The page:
PORTLAND, Maine — Less than 1 percent of the city’s Consolidated Annual Action Plan — $40,000 — has become a focal point for West End residents and Reiche School parents.

The money is what acting City Manager Sheila Hill-Christian has proposed for improving a crosswalk on Brackett Street outside the school.

“This is a pretty essential thing,” Brackett Street resident Becky Tipper said April 22, a couple of hours before speaking to members of the City Council Housing and Community Development Committee.

Tipper was one of three people who appealed to the committee, chaired by Councilor Kevin Donoghue, to heed Hill-Christian’s funding suggestion, instead of a recommendation from the Community Development Block Grant Allocation Committee to provide no funding for crosswalks or street work.

“We’ve been pleading about this for years,” West End Neighborhood Association President Ian Jacob said. “We need at least one crosswalk. If we had not been there to speak up, they might have passed it by.”

The entire spending plan will be reviewed again at a 5 p.m. City Council hearing on Monday, May 4. The council committee has asked city Transportation Program Manager Bruce Hyman to review what could be done for the $40,000 price tag, which is about a third of what city officials hoped to spend to make Brackett Street safer for pedestrians.

It is a case of demand outstripping dollars in the entire $4.28 million plan to spend a variety of federal grants and city funds for housing, public and mental health services and job training. The specific CDBG funding of $1.7 million was reduced by $24,000 this year, and a memo from Hill-Christian notes there were funding requests totaling $3.37 million.

The allocation committee recommended $460,000 for four projects, with $400,000 going to support small businesses and housing programs. The projects were scored in four categories and the Brackett Street project placed sixth. Hill-Christian has recommended cutting $90,000 from the housing and business assistance programs, while also increasing overall spending to $575,000.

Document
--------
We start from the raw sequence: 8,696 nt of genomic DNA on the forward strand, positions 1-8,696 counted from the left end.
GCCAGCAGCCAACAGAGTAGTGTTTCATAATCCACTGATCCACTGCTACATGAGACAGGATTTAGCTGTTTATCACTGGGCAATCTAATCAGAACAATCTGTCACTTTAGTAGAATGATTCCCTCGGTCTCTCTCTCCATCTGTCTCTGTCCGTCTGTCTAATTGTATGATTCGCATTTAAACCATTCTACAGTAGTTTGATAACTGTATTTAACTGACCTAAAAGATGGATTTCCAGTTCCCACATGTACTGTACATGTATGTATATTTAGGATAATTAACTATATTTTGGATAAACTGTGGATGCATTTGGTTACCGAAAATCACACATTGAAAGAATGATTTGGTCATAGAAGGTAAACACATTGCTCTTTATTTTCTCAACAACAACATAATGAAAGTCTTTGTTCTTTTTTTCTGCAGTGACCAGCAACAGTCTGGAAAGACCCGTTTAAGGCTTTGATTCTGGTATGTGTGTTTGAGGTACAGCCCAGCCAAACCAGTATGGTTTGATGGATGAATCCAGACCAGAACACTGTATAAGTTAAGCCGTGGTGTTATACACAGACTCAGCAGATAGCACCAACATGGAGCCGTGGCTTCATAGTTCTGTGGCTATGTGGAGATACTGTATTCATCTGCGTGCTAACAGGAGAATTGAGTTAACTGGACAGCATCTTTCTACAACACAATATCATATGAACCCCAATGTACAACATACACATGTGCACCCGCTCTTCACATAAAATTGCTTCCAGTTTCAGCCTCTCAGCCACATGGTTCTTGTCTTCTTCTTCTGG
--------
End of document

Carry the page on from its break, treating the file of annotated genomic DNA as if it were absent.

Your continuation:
Hyman said plans and discussions with neighbors and the Reiche Parent Teacher Organization to create safer crossings mid-block on Brackett Street between Spring and Pine streets predate his arrival in the city in 2010, but have been part of his work for about four years.

Last fall, the city created two crossing areas marked by signs, bollards and striping on Brackett Street, and upgraded signs on Brackett and surrounding streets. The drop-off and pick-up zones for parents were shifted to Clark Street, which runs parallel to Brackett.

Hyman and Jacob noted the length of Brackett Street and Reiche’s mid-block main entrance adds a level of difficulty to any improvements.

“There just isn’t one of those obvious great solutions that leap out at you,” Hyman said.

Improvements made on Brackett Street barely made it through the winter. Bollards marking the small asphalt ramps leading from curbs fell victim to snow plows, and striping is barely visible.

The congestion could increase with new neighborhood development, Jacob and Tipper added, with the opening of West End Place at Pine and Brackett Street, and possible development of a city-owned parking lot next to Fresh Approach, the market across Brackett Street from the school.

Hyman said potential development across from the school will play into where a crosswalk will be placed.

“We wouldn’t want to spend money and have to undo something in the near term,” he said.

Tipper brings her son and daughter to play on the Reiche playground, and said drivers on Brackett Street are not necessarily careless or hazardous.

“People in general are quite good, but you don’t want to wait for it to get too bad,” she said.

Jacob wants action.

“The fact is, this has been discussed and studied for so long, it is high time it is attended to,” Jacob said. “If we can’t get $118,000 we should at least get $40,000.”